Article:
Once evidence began to accumulate after the Sept. 11 attacks, – some of it in the form of Abu Hamza’s public behavior – he was connected to Zacarias Moussaoui, a French militant linked to some of the Sept. 11 suspects, and Richard Reid, a British militant who tried to attack a U.S.-bound airliner with a bomb hidden in his shoe.

Under U.S. pressure, Abu Hamza, who has a hook for one of his hands which he said was blown off in Afghanistan, was eventually driven out of his pulpit at the Finsbury Park mosque in North London. U.S. authorities did not file charges against him until 2004.

The two other suspects whose extradition was given a green light both face trial in federal court in Connecticut for offenses that also pre-dated the Sept. 11 attacks.

Babar Ahmad and Syed Ahsan are accused by U.S. authorities of operating pro-al Qaeda websites from 1997 to 2004, and also of being in contact with a sympathetic U.S. serviceman.

All five suspects were detained in Britain for years without trial. The case of Ahmad, detained for seven years, became a cause celebre for human rights activists and some British members of Parliament.

From the point of view of U.S. counter-terrorism officials the cases surrounding the five are too dated to be relevant to their current efforts.

Still, the Obama administration would undoubtedly like to use any U.S. trials of the extradited subjects to showcase the openness and equities of the U.S. legal system.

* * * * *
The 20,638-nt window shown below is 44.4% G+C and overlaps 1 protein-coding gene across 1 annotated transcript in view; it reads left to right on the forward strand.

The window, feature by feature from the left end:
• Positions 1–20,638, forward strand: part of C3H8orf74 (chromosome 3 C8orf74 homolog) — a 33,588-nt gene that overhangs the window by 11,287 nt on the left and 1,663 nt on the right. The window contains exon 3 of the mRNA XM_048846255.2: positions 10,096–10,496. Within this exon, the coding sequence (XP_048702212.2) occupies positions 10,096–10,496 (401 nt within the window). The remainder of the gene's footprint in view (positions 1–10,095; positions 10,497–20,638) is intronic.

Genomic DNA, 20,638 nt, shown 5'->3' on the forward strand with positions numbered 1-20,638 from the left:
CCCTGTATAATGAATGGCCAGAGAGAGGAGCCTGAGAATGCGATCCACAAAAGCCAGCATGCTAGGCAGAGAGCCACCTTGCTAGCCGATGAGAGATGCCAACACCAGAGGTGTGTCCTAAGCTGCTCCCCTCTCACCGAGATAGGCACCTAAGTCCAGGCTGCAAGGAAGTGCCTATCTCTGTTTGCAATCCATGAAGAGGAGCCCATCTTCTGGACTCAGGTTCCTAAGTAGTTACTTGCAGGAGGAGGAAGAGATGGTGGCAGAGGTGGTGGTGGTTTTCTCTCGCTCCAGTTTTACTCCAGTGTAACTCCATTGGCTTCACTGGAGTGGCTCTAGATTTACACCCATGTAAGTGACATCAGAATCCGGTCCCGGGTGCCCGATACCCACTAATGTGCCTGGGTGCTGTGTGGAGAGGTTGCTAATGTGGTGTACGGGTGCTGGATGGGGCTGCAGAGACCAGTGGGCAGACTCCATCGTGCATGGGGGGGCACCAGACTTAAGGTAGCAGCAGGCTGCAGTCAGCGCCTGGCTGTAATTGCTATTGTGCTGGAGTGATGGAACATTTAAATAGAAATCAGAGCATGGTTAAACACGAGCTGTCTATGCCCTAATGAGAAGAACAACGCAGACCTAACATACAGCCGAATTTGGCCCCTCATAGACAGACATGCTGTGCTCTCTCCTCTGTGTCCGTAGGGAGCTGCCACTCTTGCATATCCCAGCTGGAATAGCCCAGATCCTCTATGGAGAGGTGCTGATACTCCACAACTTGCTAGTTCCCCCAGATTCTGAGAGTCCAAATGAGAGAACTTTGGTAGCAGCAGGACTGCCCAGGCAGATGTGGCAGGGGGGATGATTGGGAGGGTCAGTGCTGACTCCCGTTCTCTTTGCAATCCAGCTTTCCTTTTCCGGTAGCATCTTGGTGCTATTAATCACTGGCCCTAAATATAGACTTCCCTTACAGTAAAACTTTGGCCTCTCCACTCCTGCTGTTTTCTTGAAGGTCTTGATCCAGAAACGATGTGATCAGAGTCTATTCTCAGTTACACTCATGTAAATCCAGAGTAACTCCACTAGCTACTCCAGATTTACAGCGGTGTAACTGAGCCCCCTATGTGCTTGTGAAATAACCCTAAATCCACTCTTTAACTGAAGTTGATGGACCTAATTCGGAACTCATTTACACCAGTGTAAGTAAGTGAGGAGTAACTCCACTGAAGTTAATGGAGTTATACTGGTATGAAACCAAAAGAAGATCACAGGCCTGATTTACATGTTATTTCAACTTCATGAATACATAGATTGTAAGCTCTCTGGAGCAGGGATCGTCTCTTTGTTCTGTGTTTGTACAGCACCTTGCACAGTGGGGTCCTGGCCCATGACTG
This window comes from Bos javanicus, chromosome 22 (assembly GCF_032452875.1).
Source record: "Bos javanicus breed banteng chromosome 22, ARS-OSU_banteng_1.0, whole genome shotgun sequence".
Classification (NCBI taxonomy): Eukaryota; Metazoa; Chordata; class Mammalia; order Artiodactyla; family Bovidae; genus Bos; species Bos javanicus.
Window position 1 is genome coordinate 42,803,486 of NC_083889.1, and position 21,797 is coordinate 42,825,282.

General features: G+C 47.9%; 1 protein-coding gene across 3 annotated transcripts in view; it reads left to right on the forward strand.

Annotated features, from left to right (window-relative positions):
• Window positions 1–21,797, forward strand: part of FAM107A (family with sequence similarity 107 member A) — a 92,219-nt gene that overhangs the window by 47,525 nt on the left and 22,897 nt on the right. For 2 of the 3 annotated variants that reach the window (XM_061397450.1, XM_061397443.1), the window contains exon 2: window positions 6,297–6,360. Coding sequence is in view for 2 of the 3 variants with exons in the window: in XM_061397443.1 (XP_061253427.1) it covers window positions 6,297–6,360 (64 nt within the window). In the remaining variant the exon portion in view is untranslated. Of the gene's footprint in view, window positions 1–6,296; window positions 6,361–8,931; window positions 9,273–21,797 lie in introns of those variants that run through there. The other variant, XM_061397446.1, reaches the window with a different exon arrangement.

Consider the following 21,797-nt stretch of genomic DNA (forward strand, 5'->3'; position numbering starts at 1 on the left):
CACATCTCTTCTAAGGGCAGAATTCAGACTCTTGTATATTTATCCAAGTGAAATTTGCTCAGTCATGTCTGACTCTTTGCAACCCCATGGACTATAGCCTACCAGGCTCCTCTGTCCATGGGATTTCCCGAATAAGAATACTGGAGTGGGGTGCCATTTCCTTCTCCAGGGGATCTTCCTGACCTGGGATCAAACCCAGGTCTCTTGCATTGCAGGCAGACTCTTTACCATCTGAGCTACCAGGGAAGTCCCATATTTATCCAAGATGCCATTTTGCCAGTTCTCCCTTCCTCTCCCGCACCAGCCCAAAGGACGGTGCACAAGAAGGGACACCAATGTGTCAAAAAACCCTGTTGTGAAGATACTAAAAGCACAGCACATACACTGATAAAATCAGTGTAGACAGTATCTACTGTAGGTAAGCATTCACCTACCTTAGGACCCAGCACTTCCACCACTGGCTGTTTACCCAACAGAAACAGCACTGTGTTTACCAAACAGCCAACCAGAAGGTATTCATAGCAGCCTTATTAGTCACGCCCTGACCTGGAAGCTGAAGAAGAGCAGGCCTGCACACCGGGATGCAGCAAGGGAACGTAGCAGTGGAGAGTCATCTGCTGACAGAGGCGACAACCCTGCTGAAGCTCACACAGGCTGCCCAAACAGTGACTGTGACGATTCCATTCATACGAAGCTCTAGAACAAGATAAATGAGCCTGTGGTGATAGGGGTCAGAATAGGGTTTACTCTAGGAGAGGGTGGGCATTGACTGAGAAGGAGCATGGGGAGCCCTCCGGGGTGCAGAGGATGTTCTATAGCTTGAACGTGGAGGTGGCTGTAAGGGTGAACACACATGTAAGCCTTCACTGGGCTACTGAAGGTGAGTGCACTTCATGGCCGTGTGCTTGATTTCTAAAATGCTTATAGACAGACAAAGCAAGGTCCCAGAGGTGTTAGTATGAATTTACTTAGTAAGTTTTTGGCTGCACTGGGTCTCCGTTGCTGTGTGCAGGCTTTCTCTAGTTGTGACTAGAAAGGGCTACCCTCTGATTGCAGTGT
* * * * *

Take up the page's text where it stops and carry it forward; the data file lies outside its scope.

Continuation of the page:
The cutting edge of the Obama administration’s counter-terrorism policies, however, is not the criminal justice system, but the use of clandestine operations, and particularly expanding drone warfare campaigns, against militants in suspected sanctuaries in Pakistan and Yemen.

Even smooth extraditions and U.S. trials of the suspects held in London are unlikely to alter that policy.”

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Douglas McNabb – McNabb Associates, P.C.’s
International Extradition Lawyers Videos:

International Extradition – When the FBI Seeks Extradition

International Extradition – Wire Transfer – Email – Telephone Call

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We previously discussed the extradition treaty between the United States (USA) and the United Kingdom (UK) here.

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To find additional global criminal news, please read The Global Criminal Defense Daily.

Douglas McNabb and other members of the U.S. law firm practice and write and/or report extensively on matters involving Federal Criminal Defense, INTERPOL Red Notice Removal, International Extradition and OFAC SDN Sanctions Removal.

The author of this blog is Douglas C. McNabb. Please feel free to contact him directly at mcnabb@mcnabbassociates.com or at one of the offices listed above.


European court OKs extradition to U.S. of five terrorism suspects

April 10, 2012
Gary McKinnon
“Photo: Radical cleric Abu Hamza Masri, whom the U.S. wants extradited from Britain to face terrorism-related charges, preaches outside a London mosque in February 2003. Credit: Agence France-Presse”

Los Angeles Times on April 10, 2012 released the following:

“REPORTING FROM LONDON — A fiery Muslim cleric who celebrated the Sept. 11 attacks in sermons and allegedly tried to set up a terrorist training camp in Oregon can be extradited to the United States from Britain, the European Court of Human Rights ruled Tuesday.

The court said Abu Hamza Masri and four other terrorism suspects could be sent to face trial in the U.S. without fear that they would face “inhuman and degrading” conditions in a maximum-security prison if convicted. The men had argued that they could be subject to solitary confinement for the rest of their lives in a so-called “supermax” prison in Colorado where many terrorism convicts are serving time.